Ebola patient Rick Sacra gets transfusions from survivor Kent Brantly

Debbie Sacra, left, the wife of Ebola patient Rick Sacra, turns toward the University of Nebraska Medical Center's Dr. Phil Smith and Dr. Angela Hewlett at a Sept. 11 news conference in Omaha.
(University of Nebraska Medical Center)

Dr. Rick Sacra, an American missionary who contracted Ebola in Africa, has received blood plasma transfusions from Dr. Kent Brantly, a fellow missionary who has recovered from the disease, doctors involved in Sacra’s treatment confirmed Thursday.

Sacra, 51, and Brantly, 33, each contracted the virus while caring for Ebola patients in Liberia. Brantly, along with missionary Nancy Writebol, was treated at Emory University Hospital in Atlanta and discharged last month. Sacra, who was infected later, arrived Friday at the Nebraska Medical Center in Omaha.

Sacra has received two blood plasma transfusions from Brantly, Dr. Phil Smith, director of the Nebraska hospital’s biocontainment unit, said Thursday at a news conference.

“We’re hoping to jump start his immunity,” Smith said.


On Friday, the World Health Organization endorsed the transfusion of blood plasma from people who have survived Ebola, an old-school remedy that is already prevalent in Africa, as a treatment for the disease.

The blood plasma of people who have recovered from Ebola contains antibodies that were successful in fighting off the virus. Those antibodies transfused into an infected person may help the recipient fight the disease as well.

There is no cure or vaccine for Ebola, which is transmitted through contact with the bodily fluids of those infected.

Brantly and Writebol made full recoveries after being treated with the experimental drug ZMapp, but it is unknown whether the drug assisted in their recoveries. There are no more doses of ZMapp available.


Sacra is being treated with a different experimental drug, which his doctors have refused to name. He is also receiving “aggressive supportive care” that includes intravenous nutrition and electrolyte supplements, the biocontainment unit’s Dr. Angela Hewlett said at Thursday’s news conference.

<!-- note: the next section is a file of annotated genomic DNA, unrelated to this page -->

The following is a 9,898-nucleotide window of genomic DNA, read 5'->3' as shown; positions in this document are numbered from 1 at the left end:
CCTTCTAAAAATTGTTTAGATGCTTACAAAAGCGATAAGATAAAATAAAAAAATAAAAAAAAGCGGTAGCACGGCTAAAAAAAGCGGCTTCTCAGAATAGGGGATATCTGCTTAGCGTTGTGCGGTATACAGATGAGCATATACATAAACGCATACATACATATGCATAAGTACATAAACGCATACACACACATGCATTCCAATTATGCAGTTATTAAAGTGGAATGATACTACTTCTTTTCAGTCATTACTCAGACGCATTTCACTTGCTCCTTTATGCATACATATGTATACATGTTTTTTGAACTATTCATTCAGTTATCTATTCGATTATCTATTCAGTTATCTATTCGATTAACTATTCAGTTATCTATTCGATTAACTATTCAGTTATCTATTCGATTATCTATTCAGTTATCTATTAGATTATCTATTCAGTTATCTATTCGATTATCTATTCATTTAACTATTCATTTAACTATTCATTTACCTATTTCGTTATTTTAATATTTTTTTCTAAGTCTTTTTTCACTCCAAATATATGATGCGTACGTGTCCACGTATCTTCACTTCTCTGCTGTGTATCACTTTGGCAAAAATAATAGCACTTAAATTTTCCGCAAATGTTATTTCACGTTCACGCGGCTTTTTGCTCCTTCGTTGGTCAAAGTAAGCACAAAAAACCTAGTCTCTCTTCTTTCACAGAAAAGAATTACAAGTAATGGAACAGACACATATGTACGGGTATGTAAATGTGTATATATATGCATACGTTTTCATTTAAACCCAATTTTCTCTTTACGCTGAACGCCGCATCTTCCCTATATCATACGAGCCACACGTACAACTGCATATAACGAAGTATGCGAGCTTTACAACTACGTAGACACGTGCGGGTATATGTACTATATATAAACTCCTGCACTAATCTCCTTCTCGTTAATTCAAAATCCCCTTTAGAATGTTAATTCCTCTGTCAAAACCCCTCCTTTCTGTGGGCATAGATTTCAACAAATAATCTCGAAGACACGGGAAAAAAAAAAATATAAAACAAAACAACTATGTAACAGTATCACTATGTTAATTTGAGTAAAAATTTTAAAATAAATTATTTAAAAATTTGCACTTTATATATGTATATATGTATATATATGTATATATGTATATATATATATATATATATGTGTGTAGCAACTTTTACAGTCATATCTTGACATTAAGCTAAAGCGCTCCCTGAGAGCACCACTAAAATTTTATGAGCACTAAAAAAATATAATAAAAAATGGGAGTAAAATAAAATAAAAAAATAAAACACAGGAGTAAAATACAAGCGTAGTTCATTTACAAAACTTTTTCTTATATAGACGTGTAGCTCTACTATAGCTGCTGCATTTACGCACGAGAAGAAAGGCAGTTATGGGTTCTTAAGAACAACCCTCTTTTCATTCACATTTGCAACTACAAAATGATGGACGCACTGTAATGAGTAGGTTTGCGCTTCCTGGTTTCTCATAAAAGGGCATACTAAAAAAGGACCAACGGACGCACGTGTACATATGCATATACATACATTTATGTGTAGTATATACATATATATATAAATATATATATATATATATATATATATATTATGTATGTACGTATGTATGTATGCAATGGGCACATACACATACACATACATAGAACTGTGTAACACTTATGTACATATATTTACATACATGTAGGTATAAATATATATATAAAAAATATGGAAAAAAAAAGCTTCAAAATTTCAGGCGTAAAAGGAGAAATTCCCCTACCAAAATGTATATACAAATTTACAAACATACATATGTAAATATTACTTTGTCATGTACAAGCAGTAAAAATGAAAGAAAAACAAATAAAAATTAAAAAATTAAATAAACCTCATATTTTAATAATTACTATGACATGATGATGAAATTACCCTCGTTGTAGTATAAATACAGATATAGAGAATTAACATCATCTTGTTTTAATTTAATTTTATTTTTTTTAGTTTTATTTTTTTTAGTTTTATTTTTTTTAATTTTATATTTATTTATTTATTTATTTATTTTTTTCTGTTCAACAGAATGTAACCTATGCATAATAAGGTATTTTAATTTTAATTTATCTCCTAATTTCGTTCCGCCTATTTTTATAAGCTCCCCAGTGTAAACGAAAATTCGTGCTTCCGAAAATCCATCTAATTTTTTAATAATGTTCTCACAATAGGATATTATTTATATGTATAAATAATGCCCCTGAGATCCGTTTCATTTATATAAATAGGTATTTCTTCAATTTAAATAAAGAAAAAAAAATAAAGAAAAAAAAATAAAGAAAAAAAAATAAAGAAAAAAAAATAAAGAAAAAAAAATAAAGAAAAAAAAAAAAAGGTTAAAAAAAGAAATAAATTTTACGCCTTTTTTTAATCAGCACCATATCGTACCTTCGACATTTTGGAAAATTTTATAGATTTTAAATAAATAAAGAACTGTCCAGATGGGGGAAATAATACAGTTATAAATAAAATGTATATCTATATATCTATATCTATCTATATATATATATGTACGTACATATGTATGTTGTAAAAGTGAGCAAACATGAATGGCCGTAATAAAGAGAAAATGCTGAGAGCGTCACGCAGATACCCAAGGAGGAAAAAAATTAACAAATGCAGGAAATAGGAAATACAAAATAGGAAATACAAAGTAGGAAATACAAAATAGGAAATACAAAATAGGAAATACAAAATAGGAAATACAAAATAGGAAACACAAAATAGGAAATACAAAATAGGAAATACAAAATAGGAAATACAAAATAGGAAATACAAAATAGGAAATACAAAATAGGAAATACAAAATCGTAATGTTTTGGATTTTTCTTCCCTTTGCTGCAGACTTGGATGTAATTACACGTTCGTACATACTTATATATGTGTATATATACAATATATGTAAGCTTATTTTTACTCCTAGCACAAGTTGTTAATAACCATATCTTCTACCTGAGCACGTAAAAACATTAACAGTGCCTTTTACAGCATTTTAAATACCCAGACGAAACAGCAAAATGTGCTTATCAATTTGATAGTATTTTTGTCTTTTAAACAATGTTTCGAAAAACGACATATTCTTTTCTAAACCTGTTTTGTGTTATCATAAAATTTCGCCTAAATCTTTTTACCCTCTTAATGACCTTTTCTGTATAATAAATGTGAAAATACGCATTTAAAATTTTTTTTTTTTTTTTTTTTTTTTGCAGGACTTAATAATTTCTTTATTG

Sacra’s relatives told the media Monday that he was able to eat breakfast for the first time since arriving in the United States. He is continuing to show progress in fighting the disease, his doctors said Thursday, and has been sharing notes he took about his symptoms before being brought back to the United States.

“It seems like his brain is waking up a little bit more every day,” his wife, Debbie Sacra, said at the news conference.

She also emphasized the couple’s hope that Sacra’s illness will bring attention to people in West Africa afflicted with the same virus.


The Ebola outbreak in West Africa is the worst on record and has caused the most devastation in Guinea, Sierra Leone and Liberia. To date, the outbreak has sickened more than 4,200 people and killed more than 2,200 of them, including suspected and confirmed cases, according to the World Health Organization. The United Nations has estimated that it will cost at least $600 million to stop the virus’ spread.

Sacra, an obstetrician from the Boston area, went to Liberia at the beginning of August because the Ebola outbreak was overwhelming the healthcare system there, meaning that even people who didn’t have Ebola could not get adequate treatment either, his wife said.

Before Sacra can be released, his doctors said, two blood tests 48 hours apart must both show no Ebola virus in his bloodstream.

On Tuesday, a fourth American aid worker who contracted Ebola in Africa arrived at Emory University Hospital for treatment. Citing confidentiality rules, the hospital has not identified that patient or described the person’s condition.


Times staff writers Monte Morin and Michael Muskal contributed to this report.

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